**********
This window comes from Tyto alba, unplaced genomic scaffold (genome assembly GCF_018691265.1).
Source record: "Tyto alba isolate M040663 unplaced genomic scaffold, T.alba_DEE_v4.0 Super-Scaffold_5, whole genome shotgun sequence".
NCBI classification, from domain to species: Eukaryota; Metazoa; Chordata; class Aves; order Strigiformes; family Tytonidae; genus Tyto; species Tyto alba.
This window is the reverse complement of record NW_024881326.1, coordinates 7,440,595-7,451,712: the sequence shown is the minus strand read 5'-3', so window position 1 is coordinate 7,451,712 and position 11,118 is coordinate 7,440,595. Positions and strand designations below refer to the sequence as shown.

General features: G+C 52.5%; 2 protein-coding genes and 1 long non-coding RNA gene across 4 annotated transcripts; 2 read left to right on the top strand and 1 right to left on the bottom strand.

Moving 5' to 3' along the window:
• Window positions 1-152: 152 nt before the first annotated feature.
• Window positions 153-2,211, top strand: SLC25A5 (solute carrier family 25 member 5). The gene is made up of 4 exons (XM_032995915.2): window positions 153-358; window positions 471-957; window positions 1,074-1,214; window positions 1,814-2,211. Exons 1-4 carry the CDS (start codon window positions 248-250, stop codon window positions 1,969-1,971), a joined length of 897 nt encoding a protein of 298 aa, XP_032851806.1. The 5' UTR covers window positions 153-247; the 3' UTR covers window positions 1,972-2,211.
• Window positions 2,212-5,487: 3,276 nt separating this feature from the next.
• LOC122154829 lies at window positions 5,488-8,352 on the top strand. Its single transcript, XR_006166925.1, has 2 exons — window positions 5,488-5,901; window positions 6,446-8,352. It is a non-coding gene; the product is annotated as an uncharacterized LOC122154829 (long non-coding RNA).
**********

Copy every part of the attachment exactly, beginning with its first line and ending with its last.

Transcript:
This window comes from Tyto alba, unplaced genomic scaffold (genome assembly GCF_018691265.1).
Source record: "Tyto alba isolate M040663 unplaced genomic scaffold, T.alba_DEE_v4.0 Super-Scaffold_5, whole genome shotgun sequence".
NCBI classification, from domain to species: Eukaryota; Metazoa; Chordata; class Aves; order Strigiformes; family Tytonidae; genus Tyto; species Tyto alba.
This window is the reverse complement of record NW_024881326.1, coordinates 7,440,595-7,451,712: the sequence shown is the minus strand read 5'-3', so window position 1 is coordinate 7,451,712 and position 11,118 is coordinate 7,440,595. Positions and strand designations below refer to the sequence as shown.

General features: G+C 52.5%; 2 protein-coding genes and 1 long non-coding RNA gene across 4 annotated transcripts; 2 read left to right on the top strand and 1 right to left on the bottom strand.

Moving 5' to 3' along the window:
• Window positions 1-152: 152 nt before the first annotated feature.
• Window positions 153-2,211, top strand: SLC25A5 (solute carrier family 25 member 5). The gene is made up of 4 exons (XM_032995915.2): window positions 153-358; window positions 471-957; window positions 1,074-1,214; window positions 1,814-2,211. Exons 1-4 carry the CDS (start codon window positions 248-250, stop codon window positions 1,969-1,971), a joined length of 897 nt encoding a protein of 298 aa, XP_032851806.1. The 5' UTR covers window positions 153-247; the 3' UTR covers window positions 1,972-2,211.
• Window positions 2,212-5,487: 3,276 nt separating this feature from the next.
• LOC122154829 lies at window positions 5,488-8,352 on the top strand. Its single transcript, XR_006166925.1, has 2 exons — window positions 5,488-5,901; window positions 6,446-8,352. It is a non-coding gene; the product is annotated as an uncharacterized LOC122154829 (long non-coding RNA).